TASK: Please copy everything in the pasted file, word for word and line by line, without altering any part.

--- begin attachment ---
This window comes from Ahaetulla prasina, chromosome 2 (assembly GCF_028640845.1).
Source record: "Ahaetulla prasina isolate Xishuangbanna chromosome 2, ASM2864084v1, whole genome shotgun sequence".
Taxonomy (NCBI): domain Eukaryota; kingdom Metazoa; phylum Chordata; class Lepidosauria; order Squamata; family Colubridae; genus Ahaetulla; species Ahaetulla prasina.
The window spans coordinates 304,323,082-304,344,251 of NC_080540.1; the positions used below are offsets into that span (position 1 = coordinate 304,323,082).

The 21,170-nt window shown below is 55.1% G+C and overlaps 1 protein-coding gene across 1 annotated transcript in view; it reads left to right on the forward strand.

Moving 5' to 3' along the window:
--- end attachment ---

This window comes from Ahaetulla prasina, chromosome 2 (assembly GCF_028640845.1).
Source record: "Ahaetulla prasina isolate Xishuangbanna chromosome 2, ASM2864084v1, whole genome shotgun sequence".
Taxonomy (NCBI): domain Eukaryota; kingdom Metazoa; phylum Chordata; class Lepidosauria; order Squamata; family Colubridae; genus Ahaetulla; species Ahaetulla prasina.
The window spans coordinates 304,323,082-304,344,251 of NC_080540.1; the positions used below are offsets into that span (position 1 = coordinate 304,323,082).

The 21,170-nt window shown below is 55.1% G+C and overlaps 1 protein-coding gene across 1 annotated transcript in view; it reads left to right on the forward strand.

Moving 5' to 3' along the window: